brings together rank and file trade union activists in the
Public Service Association of New South Wales and the
CPSU (SPSF Branch).
We work for
- improved and more equitable pay
- greater job security
- a democratic and strong union
At the end of June 1999 there were 187,000 women employed in the NSW State Public Sector - 56.6% of the state public sector workforce.
This is a higher participation rate than the workforce as a wholke in NSW - 42.9% of all NSW employees were women.
State Public Sector
The NSW Premier's Department has published an Overview Report for the NSW Public Sector Workforce Profile 1999 based on a comprehensive data collection undertaken as at the end of June 1999.
This shows that there are 2,912,900 persons employed in the state public sector or about 11.3% of all people employed in NSW.
The largest employer is the Department of Education and Training and the second largest is NSW Health: together education and health agencies account for around 60% of all persons working in the NSW public sector.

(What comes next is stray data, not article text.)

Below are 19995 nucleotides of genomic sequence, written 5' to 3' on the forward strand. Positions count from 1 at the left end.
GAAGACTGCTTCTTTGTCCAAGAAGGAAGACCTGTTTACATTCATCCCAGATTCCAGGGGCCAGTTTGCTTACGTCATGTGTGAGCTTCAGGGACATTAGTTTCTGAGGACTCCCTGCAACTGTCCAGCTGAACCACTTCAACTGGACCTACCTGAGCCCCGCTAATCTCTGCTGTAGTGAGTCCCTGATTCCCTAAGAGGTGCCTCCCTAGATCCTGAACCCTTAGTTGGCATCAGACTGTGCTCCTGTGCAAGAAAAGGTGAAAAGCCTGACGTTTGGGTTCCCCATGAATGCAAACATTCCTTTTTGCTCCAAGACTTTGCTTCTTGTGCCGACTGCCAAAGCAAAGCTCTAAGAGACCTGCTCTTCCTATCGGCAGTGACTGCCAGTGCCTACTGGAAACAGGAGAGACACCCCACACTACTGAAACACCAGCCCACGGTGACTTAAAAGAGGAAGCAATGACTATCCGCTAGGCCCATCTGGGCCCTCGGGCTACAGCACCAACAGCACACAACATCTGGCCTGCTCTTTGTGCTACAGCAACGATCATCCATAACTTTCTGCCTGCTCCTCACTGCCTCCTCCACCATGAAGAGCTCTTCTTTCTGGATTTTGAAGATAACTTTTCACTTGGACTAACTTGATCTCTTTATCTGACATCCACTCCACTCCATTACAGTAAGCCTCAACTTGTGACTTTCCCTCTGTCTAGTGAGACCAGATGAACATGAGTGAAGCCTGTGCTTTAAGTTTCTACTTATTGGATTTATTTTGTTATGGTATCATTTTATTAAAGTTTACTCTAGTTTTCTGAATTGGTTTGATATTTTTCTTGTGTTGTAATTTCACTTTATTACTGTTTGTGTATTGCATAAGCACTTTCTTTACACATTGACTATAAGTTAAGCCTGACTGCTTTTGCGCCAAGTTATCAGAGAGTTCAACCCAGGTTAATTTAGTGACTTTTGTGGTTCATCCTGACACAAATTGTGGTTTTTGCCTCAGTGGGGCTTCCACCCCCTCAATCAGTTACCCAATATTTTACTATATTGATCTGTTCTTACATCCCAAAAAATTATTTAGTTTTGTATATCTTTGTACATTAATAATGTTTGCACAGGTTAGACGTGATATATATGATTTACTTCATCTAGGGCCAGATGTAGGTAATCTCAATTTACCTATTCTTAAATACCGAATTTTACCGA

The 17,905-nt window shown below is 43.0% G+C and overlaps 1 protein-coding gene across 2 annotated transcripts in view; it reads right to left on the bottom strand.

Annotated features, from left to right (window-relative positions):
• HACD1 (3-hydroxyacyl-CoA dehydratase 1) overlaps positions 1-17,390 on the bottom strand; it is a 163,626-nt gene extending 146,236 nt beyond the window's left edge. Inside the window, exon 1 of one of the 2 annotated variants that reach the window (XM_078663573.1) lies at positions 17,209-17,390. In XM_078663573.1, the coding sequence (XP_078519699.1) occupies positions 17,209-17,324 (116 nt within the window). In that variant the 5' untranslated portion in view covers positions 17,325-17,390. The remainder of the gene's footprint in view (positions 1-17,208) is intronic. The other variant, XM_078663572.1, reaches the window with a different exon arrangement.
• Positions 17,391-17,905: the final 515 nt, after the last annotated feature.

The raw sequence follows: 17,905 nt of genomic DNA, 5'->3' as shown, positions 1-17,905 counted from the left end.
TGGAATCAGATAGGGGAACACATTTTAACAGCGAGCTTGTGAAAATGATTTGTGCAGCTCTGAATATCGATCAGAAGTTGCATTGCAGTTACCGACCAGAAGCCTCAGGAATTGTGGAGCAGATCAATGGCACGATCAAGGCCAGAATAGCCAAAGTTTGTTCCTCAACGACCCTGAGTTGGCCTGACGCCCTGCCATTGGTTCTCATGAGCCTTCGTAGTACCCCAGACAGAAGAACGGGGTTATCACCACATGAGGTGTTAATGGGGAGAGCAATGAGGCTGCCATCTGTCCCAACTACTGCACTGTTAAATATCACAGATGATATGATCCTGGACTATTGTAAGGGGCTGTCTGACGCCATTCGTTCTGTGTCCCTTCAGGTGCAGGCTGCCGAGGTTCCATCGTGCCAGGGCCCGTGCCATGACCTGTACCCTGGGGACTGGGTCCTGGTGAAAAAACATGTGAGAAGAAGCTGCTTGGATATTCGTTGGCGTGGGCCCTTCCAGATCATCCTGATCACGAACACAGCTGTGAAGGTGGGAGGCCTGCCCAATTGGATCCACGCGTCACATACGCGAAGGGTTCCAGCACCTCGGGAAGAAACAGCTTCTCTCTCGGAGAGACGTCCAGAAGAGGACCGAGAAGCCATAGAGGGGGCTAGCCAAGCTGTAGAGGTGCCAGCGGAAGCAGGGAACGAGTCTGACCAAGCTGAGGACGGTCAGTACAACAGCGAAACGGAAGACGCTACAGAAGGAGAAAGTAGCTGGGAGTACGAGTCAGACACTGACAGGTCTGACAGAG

The next two largest are the NSW Police Service (under 20,000 employees) and the Department of Comunity Services (less than 11,000).
57.5% of permanent staff were women, but 73% of casuals were women.
Women are less likely to be executives: only 20% of the Senior Executive Service were women.
Women are likely to be paid less than men: full-time equivalent pay rates were on average 8.6% less for women than men. Although the gender pay differential in the public sector is less than in the NSW workforce as a whole: full-time ordinary time earnings for women in the NSW workforce are, on average, 16% less than those for men.
Based on all employees at the end of June 1999. Pay and overtime figures include casual staff.Full text of the report available on request.
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